Oklahoma Supreme Court refuses to re-hear Ten Commandments case, monument must be removed

Earlier this month, Oklahoma’s Supreme Court ruled that a monument to the Ten Commandments that was standing on the grounds of the state capitol was a complete defenestration of the First Amendment and needed to be removed (duh). Rather than take the court’s ruling as being, well, a rule that she had to follow, Oklahoma Governor Mary Fallin declared that the monument would stay up. This was legal, she said, because the state was asking the Supreme Court to rehear the case.

On Monday, Oklahoma’s Supreme Court blew her off, reiterating that the monument has to come down. There was no reason to rehear the case, as no laws had changed. The state constitution remains crystal clear:

No public money or property shall ever be appropriated, applied, donated, or used, directly or indirectly, for the use, benefit, or support of any sect, church, denomination, or system of religion, or for the use, benefit, or support of any priest, preacher, minister, or other religious teacher or dignitary, or sectarian institution as such.

So erecting a monument to the Ten Commandments, which uses public property to directly benefit a system of religion, is very obviously illegal. Even if it is funded with private money — the family of an Oklahoma State Representative paid for the monument’s construction and maintenance — you can’t use public property to endorse one belief system at the exclusion of others.

Ten Commandments, via Wikimedia Commons

Ten Commandments, via Wikimedia Commons

The exclusion principle is likely what sealed the monument’s fate. Last year, Satanists announced that they were building a monument to be placed alongside the Ten Commandments on Oklahoma’s state capitol grounds. Had Oklahoma’s Ten Commandments been allowed to stay up, chances are it would have had to share space with an eight and a half foot bronzed bust of the pagan idol Baphomet. According to the Oklahoma-based Star Tribune, “A Hindu leader in Nevada, an animal rights group and the satirical Church of the Flying Spaghetti Monster also have made requests” to have monuments placed alongside the Ten Commandments.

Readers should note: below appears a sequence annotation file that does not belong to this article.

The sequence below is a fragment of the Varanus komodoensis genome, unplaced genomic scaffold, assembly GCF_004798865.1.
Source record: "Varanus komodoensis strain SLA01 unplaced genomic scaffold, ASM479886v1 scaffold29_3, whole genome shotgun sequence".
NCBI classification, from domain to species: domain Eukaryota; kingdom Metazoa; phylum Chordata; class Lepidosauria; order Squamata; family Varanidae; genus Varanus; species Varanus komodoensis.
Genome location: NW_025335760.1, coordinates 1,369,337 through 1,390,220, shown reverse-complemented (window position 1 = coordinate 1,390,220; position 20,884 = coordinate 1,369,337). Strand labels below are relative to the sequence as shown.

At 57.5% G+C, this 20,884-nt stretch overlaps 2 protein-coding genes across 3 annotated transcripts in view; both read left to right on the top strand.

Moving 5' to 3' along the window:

As JT Eberhard at Patheos noted, Governor Fallin had also tried to justify her decision to keep the monument up by suggesting that the state legislature could act, passing a law to exempt the monument. Not only would this still be in violation of Oklahoma’s constitution, it wouldn’t change the fact that, for now, the monument has to come down. As the ACLU’s lawyer who prosecuted the monument case said, you can look at national trends and see a time at which marijuana’s going to be legal in Oklahoma; that doesn’t mean you can open up a dispensary today.

Monday’s 7-2 majority reflected the same split as their original decision. In his dissent, Justice Doug Combs argued that the monument doesn’t constitute an endorsement of religion because — not making this up — it was placed on the north side of the capitol building, which gets less foot traffic. As Combs argued, if it were the government’s intention to endorse religion, they would have made their middle finger to non-believers just a little bit bigger and in their faces.

As his colleagues reminded him (again), that’s not how the Constitution works.

Jon Green graduated from Kenyon College with a B.A. in Political Science and high honors in Political Cognition. He worked as a field organizer for Congressman Tom Perriello in 2010 and a Regional Field Director for President Obama's re-election campaign in 2012. Jon writes on a number of topics, but pays especially close attention to elections, religion and political cognition. Follow him on Twitter at @_Jon_Green, and on Google+. .

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